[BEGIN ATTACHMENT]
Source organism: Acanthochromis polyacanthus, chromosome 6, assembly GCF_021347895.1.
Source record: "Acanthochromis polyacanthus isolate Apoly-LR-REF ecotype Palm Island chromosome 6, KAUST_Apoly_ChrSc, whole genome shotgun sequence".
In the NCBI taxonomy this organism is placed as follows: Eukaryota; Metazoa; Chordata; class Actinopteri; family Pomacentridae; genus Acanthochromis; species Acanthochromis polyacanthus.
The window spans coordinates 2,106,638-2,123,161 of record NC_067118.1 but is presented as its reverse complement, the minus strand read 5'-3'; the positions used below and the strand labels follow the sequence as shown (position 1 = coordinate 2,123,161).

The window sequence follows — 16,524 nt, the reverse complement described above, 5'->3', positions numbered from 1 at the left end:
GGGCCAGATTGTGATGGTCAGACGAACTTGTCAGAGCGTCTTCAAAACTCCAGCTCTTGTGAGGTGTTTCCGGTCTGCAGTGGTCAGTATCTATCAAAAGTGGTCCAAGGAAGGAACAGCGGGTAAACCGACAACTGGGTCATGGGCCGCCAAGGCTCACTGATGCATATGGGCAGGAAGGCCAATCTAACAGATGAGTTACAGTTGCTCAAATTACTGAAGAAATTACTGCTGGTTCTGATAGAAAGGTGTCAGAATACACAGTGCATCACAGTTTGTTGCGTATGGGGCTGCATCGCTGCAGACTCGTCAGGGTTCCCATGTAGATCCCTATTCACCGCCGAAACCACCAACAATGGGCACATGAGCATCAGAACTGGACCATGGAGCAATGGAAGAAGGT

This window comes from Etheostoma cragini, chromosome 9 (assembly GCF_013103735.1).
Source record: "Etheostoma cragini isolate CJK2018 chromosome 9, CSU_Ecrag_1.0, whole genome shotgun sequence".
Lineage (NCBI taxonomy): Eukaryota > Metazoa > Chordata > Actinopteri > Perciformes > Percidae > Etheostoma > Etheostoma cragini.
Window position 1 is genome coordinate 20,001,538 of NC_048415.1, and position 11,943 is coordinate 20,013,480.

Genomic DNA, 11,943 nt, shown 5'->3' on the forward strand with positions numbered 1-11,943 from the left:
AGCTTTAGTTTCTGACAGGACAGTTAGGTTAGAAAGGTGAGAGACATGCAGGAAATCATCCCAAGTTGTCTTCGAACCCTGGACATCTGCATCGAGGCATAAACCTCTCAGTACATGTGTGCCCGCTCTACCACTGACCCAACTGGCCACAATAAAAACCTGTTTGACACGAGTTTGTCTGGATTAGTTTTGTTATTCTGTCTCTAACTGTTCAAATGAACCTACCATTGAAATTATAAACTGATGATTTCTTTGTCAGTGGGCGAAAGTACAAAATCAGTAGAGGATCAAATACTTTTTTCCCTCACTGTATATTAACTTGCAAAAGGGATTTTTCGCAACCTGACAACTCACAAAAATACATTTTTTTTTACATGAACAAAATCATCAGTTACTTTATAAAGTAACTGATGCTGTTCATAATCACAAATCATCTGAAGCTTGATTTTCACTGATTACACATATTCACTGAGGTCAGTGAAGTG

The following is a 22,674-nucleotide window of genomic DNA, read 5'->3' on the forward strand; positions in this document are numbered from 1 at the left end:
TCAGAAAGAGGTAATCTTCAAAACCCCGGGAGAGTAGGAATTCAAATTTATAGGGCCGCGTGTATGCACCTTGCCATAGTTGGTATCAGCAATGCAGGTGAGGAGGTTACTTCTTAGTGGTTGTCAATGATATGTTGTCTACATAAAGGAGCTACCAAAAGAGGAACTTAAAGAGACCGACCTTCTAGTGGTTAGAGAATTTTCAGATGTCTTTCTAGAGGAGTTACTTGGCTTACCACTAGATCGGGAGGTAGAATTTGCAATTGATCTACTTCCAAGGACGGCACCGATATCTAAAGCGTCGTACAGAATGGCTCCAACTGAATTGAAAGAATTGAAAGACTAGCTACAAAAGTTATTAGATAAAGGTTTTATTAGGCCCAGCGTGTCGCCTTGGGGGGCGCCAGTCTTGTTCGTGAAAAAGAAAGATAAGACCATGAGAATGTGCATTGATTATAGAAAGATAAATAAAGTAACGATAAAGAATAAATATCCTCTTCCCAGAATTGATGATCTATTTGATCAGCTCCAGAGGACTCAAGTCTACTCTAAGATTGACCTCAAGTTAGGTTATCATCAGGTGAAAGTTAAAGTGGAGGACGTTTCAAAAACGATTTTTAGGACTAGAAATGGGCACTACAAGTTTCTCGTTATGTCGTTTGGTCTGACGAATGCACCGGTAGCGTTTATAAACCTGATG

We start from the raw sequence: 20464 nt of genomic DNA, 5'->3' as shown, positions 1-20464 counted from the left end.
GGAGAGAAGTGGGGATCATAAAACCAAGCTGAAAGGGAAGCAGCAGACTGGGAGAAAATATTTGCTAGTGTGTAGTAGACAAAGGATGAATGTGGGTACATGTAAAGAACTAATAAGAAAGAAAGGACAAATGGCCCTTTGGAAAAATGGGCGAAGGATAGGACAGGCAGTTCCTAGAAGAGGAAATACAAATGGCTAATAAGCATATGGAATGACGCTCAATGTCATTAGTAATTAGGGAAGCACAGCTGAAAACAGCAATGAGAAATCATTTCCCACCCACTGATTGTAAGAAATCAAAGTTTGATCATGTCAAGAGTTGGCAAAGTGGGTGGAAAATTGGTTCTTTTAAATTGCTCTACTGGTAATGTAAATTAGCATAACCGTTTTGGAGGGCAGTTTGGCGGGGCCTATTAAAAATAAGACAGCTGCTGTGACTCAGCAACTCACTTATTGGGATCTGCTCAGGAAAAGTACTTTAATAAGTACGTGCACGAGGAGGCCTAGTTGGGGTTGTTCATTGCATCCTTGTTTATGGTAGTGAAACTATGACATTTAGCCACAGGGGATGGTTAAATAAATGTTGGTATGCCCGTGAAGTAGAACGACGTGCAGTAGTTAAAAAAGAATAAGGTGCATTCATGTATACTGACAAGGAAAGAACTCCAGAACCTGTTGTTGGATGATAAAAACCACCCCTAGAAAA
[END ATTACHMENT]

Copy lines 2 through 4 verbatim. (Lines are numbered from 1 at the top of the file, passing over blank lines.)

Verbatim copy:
Source record: "Acanthochromis polyacanthus isolate Apoly-LR-REF ecotype Palm Island chromosome 6, KAUST_Apoly_ChrSc, whole genome shotgun sequence".
In the NCBI taxonomy this organism is placed as follows: Eukaryota; Metazoa; Chordata; class Actinopteri; family Pomacentridae; genus Acanthochromis; species Acanthochromis polyacanthus.
The window spans coordinates 2,106,638-2,123,161 of record NC_067118.1 but is presented as its reverse complement, the minus strand read 5'-3'; the positions used below and the strand labels follow the sequence as shown (position 1 = coordinate 2,123,161).